Don't make the mistake I once caught myself making during a martial arts class. A police officer was our guest instructor. He had to be at least 50, yet he moved like he was 25. I turned to my friend, Brad, and whispered, "This guy is really good. He moves so gracefully." Then, I thought, Why am I telling Brad. I should tell him! So, when I had the chance, I did. When you find yourself talking positively about someone, make sure you let the someone know what you think, too.
Level Three: Too often, we don't compliment the people to whom we're closest. Why not? Because we know them well, they should be the easiest to praise. So get in the habit of regularly letting them know why we admire them, like them and love them. Compliment their looks, possessions, accomplishments and, since you know so much a about it, their character and personality.
Part Five: Whenever possible, write your compliment. Oral compliments are nice and should be freely offered. But, for the obvious reason that they can be kept (and even hung on a wall), written compliments are better. The less obvious reason is that when you take the time to write it, you can phrase your compliment just right.
Starting the day after Valentine's Day – and every day thereafter until each student in class has had "a day" – I choose a student (who I've let know in advance) to compliment. (By Valentine's Day, we should know each other.) Everyone takes out a nice sheet of paper (which they're required to have). The student we're complimenting has chosen a favorite song, which we play. (I suggest that it be a slow song, "the kind you might choose for the first dance at your wedding reception.") While the music plays, we all write a compliment to the student whose name is projected in his or her favorite color. At the conclusion of the song, the compliments are collected in "a special bag." "When you get home tonight, sit by the fire, put on soft music, read your compliments and cry."
Compliment days are cool. They put the class in a good mood. Most kids like them a lot. Over the years, many former students have shared that they still have their compliments and they still read them "when I need a self-esteem boost." Yet, if kids don't write compliments when it's not a class project, they've missed the point of the lesson. Writing compliments in class is merely practice. In the real world, where complimenting is not formalized, it's up to them to write them on their own.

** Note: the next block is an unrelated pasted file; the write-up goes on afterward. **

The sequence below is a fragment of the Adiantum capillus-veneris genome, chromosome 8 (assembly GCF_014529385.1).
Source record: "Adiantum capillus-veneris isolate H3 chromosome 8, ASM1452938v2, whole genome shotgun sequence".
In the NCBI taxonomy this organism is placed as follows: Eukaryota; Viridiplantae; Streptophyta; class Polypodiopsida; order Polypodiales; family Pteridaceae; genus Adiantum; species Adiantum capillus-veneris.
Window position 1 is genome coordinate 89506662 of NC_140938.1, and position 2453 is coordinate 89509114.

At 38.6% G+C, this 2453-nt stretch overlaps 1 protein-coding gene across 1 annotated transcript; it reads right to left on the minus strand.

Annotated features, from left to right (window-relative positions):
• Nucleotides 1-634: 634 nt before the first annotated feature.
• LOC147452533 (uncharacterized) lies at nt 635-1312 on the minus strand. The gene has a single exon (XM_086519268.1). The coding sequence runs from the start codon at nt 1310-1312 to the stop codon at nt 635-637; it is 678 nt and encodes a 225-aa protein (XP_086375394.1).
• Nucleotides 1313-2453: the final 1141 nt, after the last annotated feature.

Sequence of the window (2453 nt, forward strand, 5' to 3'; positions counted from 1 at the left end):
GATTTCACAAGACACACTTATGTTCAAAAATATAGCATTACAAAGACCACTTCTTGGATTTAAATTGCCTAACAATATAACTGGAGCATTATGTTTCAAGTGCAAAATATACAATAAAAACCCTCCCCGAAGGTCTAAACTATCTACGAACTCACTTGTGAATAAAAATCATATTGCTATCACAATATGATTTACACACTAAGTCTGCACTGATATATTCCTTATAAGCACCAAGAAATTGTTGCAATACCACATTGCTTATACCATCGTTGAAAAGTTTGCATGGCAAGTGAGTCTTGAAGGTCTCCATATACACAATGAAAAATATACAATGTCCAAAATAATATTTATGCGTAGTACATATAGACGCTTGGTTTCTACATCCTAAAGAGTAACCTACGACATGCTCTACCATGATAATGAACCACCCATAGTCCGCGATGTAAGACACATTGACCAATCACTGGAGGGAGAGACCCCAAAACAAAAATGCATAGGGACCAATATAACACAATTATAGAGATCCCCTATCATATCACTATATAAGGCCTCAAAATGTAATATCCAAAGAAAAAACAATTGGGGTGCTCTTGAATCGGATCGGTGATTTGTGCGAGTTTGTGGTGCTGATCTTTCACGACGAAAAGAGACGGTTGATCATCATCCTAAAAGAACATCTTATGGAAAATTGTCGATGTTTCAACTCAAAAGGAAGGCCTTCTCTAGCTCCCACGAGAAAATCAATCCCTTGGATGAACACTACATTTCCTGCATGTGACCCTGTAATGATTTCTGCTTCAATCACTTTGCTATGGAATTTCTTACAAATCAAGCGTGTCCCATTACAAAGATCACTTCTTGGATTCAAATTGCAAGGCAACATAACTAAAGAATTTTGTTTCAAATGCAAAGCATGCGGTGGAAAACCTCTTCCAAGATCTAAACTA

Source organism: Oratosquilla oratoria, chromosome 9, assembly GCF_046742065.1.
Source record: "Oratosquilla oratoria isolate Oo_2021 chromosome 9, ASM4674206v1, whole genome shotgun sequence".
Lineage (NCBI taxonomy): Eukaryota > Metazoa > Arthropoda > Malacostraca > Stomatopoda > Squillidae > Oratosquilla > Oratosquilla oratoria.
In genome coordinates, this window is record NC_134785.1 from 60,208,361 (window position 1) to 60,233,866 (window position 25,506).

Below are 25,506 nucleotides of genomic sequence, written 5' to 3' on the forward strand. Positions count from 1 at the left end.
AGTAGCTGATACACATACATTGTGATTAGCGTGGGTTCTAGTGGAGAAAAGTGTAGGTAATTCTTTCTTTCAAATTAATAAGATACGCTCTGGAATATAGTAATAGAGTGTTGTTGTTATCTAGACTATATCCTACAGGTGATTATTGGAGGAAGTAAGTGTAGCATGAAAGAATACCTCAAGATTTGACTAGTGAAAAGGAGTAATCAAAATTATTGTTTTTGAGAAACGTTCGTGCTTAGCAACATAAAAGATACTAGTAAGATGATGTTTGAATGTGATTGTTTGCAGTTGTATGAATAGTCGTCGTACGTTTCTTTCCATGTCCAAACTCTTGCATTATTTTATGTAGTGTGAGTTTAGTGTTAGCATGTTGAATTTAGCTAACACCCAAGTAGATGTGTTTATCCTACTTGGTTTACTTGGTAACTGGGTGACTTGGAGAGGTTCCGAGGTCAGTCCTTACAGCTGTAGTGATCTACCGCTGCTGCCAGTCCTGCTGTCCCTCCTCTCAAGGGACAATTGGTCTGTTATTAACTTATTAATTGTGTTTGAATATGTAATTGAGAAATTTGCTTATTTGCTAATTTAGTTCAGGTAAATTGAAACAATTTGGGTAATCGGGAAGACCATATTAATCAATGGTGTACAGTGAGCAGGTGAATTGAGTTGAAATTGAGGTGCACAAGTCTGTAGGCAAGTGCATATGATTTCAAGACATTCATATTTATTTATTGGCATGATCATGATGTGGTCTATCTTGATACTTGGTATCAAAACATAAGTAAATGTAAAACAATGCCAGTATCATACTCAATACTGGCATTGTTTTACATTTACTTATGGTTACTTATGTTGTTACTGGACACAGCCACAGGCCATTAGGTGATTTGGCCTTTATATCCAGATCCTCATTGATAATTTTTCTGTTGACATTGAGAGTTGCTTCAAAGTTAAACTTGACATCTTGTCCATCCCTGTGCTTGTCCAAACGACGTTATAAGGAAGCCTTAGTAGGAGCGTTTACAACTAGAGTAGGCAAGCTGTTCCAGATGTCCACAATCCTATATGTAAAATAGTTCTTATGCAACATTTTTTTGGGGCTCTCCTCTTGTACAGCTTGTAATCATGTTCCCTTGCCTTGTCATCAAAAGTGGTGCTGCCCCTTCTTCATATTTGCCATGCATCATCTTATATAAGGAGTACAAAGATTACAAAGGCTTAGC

Part Six: If you put time and effort into your compliment, it will show. If you don't, that will show, too. Work hard at writing your compliment. Written words have great power. A well written compliment can lift a mood, maybe even change a life. (But not if they look like they were written by someone who's lazy, illiterate or both.)
Assignment Starting today, form a habit of writing compliments. It will be life changing. Here's why: If you've ever thought writing was boring or unrewarding, it's because you've never written anything meaningful or important (outside of satisfying some required school assignment). To change that, start by working hard (remember all six parts) at writing a compliment to someone special, someone you care about. Make sure it's delivered and read. Do this a few times, and I guarantee that you'll understand and value the power of the written word.